SQL> merge into EMP e1 2 using (select * 3 from TABLE 4 (emp_etl( 5 cursor(select * 6 from external_table)) 7 ) 8 ) e2 9 on (e2.empno = e1.empno) 10 when matched then 11 update set e1.sal = e2.sal, 12 e1.ename = e2.ename 13 when not matched then 14 insert (empno, ename, job, mgr, 15 hiredate, sal, comm, deptno) 16 values (e2.empno, e2.ename, 17 e2.job, e2.mgr, 18 e2.hiredate, e2.sal, 19 e2.comm, e2.deptno) 20 / 14 rows merged.
I need to develop a query to return the date of the last Saturday in any given month. How can I do that?
That's pretty easy with the NEXT_DAY and LAST_DAY functions. You can simply get the last day in the month, subtract 7 days from that, and then use NEXT_DAY to find the next Saturday after that one. I'll do two sample queries, one that returns the last Saturday in every month for the current year and another for which I provide a month as input and it returns the last day just of that month. Listing 1 shows the query that returns the last Saturday of each month for a given year.
You might be asking, "What is the 29-01-1927 all about?" Well, it is just a random date I chose that I knew was a Saturday—any Saturday would do. I did this instead of using SAT in the query for international reasons, because in languages other than English, SAT isn't Saturday. This query should work in any language out there.
Listing 2 shows the query that takes a month as input and returns the last Saturday of that month.
That works with the current year. If you need it to return the last Saturday for any given year, it would be easy to add that— just change the date format from MM to whatever you need.
A reader ("Ant" from New York) followed up with a great improvement on the first query. Using the new SQL MODEL clause of Oracle Database 10g, he was able to produce the answer without causing any I/O against the database at all. His solution is in Listing 3.STATSPACK Confusion
I am running Oracle9i Database Release 2 (126.96.36.199) on an ALPHA OPEN VMS server with two CPUs. I need help interpreting a STATSPACK report I was reading. The snapshot window was 10 minutes. There are 600 seconds in 10 minutes. However, when I look at the Top 5 Timed events—I see that I had well over 900 seconds of wait time for db_file_sequential_read —the total of all wait events was well over 1,000 seconds. How can this be? I had only 600 seconds to work with. Also, I observe only 54 seconds of CPU time for 27 sessions. I'm trying to compute a service time from STATSPACK and am just getting confused by what I see.
Well, if you have 1,000 people wait for 1 second simultaneously, you'll have 1,000 seconds of wait time—in that 1 second.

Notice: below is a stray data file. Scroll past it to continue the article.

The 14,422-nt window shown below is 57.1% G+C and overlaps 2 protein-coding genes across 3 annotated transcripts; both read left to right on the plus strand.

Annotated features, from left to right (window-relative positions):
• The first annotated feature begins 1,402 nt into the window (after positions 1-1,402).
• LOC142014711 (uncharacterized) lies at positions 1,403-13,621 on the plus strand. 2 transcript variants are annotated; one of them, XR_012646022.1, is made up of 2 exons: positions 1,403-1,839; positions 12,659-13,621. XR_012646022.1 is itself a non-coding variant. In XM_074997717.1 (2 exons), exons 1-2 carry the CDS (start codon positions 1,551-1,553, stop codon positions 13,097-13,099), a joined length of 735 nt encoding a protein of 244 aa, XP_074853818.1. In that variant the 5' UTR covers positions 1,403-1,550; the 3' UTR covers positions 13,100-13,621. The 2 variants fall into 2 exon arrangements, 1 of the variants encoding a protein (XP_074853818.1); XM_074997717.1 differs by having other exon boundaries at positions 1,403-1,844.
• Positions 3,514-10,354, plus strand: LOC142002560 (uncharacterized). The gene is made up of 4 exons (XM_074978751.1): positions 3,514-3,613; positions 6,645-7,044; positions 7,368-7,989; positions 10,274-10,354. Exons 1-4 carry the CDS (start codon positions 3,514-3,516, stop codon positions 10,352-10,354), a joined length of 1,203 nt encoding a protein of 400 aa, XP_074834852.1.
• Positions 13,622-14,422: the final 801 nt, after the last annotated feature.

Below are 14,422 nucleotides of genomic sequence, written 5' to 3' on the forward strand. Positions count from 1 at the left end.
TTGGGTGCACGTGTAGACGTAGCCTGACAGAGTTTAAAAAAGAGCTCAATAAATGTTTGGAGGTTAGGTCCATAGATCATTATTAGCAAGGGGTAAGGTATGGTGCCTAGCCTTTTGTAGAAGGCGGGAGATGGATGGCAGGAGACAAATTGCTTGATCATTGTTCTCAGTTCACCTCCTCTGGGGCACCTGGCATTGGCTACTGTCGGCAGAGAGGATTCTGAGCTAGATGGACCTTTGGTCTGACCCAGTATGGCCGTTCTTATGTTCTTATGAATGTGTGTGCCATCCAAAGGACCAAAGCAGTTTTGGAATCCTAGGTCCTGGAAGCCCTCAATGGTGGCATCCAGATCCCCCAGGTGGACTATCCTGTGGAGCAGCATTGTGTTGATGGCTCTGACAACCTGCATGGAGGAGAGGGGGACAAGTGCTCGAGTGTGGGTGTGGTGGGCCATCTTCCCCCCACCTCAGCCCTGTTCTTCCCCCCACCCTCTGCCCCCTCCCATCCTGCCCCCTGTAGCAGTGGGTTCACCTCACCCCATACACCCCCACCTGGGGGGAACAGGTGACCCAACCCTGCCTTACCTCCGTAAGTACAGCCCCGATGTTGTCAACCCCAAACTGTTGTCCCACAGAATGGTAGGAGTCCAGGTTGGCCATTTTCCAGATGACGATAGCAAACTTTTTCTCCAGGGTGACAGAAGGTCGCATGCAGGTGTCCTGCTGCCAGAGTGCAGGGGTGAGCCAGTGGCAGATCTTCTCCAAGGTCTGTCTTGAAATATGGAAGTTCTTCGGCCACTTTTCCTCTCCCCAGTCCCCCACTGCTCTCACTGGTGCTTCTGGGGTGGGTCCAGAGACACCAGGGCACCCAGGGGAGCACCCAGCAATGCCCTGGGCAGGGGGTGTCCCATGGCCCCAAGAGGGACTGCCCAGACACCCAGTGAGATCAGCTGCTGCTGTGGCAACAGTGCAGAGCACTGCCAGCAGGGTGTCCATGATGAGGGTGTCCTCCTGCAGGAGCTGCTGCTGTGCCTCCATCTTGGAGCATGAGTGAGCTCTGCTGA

The only thing this particular STATSPACK report says is that the cumulative wait for db_file_sequential_read (due to index abuse, I'm guessing) was 906 seconds. Suppose you have just 27 sessions. That means that each session waited an average of 33 seconds (27 * 33 = 891) during your 10-minute (600-second) snapshot window.
As for the CPU, it might mean that each session used an average of two CPU seconds (I stress might) during the period of observation. Then again, it very well might not. The problem is that if 26 of those sessions called a stored procedure right before you took your snapshot and that stored procedure was still running when you took the closing snapshot (it hadn't returned to the client yet) and that stored procedure was burning CPU—not doing any I/O, just burning CPU—these procedures would contribute exactly zero CPU seconds to this report. CPU is reported only at the end of a call, and these calls never completed.
So a procedure that had been running for 10 hours and finished in your snapshot window would dump all of its CPU time into your window.
Conversely, a procedure that had been running for 10 hours, was running when you started, and is still running when you stop the STATSPACK contributes zero CPU time.
So be careful with CPU time; it is sometimes misleading in a batch system but pretty much dead-on in a transactional system. But all of these considerations make it physically impossible to compute a service time from STATSPACK reports; the data you have to work with is too aggregated to do that. You cannot in any way, shape, or form compute service time from STATSPACK reports—ignore anything that says otherwise.
The only way to accurately report service times is to have the client applications record that information somewhere.